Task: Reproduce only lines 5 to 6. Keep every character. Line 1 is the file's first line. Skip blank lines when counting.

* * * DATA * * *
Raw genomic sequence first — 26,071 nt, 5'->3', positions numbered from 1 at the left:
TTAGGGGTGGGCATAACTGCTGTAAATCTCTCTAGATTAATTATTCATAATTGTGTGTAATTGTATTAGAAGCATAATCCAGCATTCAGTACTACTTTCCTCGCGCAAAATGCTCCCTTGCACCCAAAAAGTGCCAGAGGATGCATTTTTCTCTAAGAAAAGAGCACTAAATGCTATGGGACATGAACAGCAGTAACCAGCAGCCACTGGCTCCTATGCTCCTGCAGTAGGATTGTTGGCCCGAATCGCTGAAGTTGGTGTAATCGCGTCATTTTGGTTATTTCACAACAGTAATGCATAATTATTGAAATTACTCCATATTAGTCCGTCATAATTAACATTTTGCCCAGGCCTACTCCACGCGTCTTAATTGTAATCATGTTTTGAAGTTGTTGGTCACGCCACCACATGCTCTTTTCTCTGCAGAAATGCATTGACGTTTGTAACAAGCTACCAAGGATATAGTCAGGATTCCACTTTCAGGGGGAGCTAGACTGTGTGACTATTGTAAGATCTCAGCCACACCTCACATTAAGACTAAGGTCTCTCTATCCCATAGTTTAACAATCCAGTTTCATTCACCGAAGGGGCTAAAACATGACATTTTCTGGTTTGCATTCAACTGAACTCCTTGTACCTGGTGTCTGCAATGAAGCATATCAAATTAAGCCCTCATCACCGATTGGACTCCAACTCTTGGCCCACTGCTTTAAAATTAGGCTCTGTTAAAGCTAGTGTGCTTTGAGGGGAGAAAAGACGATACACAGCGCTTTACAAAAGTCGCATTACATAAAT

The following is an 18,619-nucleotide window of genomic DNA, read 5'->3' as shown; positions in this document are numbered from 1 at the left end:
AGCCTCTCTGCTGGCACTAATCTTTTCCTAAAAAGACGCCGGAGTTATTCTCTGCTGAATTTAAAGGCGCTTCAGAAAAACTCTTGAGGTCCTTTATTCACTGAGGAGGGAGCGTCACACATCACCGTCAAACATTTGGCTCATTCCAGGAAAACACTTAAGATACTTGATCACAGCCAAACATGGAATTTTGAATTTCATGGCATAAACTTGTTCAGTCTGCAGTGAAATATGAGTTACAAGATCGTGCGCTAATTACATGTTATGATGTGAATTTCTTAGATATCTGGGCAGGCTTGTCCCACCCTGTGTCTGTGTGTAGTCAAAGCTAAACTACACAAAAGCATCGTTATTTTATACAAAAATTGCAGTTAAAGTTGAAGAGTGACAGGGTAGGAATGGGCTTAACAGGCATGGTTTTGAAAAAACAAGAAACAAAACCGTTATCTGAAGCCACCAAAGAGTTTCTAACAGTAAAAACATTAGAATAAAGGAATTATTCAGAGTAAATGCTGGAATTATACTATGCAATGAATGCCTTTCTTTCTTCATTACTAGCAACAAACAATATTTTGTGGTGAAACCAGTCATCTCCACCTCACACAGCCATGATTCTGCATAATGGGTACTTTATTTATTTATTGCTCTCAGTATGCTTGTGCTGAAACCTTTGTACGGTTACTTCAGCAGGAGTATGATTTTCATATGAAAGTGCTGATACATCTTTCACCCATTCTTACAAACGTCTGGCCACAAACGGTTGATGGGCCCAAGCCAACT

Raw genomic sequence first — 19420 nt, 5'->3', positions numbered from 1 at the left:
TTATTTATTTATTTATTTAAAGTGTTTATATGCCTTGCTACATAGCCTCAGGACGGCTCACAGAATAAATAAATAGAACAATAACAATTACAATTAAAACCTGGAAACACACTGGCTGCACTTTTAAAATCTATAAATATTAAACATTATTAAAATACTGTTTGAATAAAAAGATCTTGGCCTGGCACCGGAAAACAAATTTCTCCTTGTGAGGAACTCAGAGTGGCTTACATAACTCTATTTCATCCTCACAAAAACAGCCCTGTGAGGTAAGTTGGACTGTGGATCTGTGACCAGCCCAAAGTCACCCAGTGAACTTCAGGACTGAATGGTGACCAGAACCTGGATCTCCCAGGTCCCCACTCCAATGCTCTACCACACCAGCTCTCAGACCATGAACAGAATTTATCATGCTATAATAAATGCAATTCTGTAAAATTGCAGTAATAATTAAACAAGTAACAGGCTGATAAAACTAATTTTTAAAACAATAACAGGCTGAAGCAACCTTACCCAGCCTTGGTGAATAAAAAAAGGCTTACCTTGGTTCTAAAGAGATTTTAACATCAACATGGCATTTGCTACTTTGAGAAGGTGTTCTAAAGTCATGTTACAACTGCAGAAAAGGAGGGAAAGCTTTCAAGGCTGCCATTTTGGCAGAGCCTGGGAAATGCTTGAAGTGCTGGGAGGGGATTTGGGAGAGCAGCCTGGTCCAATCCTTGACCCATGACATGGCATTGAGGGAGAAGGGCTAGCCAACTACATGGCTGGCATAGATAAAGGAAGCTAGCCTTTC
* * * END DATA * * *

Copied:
Raw genomic sequence first — 19420 nt, 5'->3', positions numbered from 1 at the left:
TTATTTATTTATTTATTTAAAGTGTTTATATGCCTTGCTACATAGCCTCAGGACGGCTCACAGAATAAATAAATAGAACAATAACAATTACAATTAAAACCTGGAAACACACTGGCTGCACTTTTAAAATCTATAAATATTAAACATTATTAAAATACTGTTTGAATAAAAAGATCTTGGCCTGGCACCGGAAAACAAATTTCTCCTTGTGAGGAACTCAGAGTGGCTTACATAACTCTATTTCATCCTCACAAAAACAGCCCTGTGAGGTAAGTTGGACTGTGGATCTGTGACCAGCCCAAAGTCACCCAGTGAACTTCAGGACTGAATGGTGACCAGAACCTGGATCTCCCAGGTCCCCACTCCAATGCTCTACCACACCAGCTCTCAGACCATGAACAGAATTTATCATGCTATAATAAATGCAATTCTGTAAAATTGCAGTAATAATTAAACAAGTAACAGGCTGATAAAACTAATTTTTAAAACAATAACAGGCTGAAGCAACCTTACCCAGCCTTGGTGAATAAAAAAAGGCTTACCTTGGTTCTAAAGAGATTTTAACATCAACATGGCATTTGCTACTTTGAGAAGGTGTTCTAAAGTCATGTTACAACTGCAGAAAAGGAGGGAAAGCTTTCAAGGCTGCCATTTTGGCAGAGCCTGGGAAATGCTTGAAGTGCTGGGAGGGGATTTGGGAGAGCAGCCTGGTCCAATCCTTGACCCATGACATGGCATTGAGGGAGAAGGGCTAGCCAACTACATGGCTGGCATAGATAAAGGAAGCTAGCCTTTC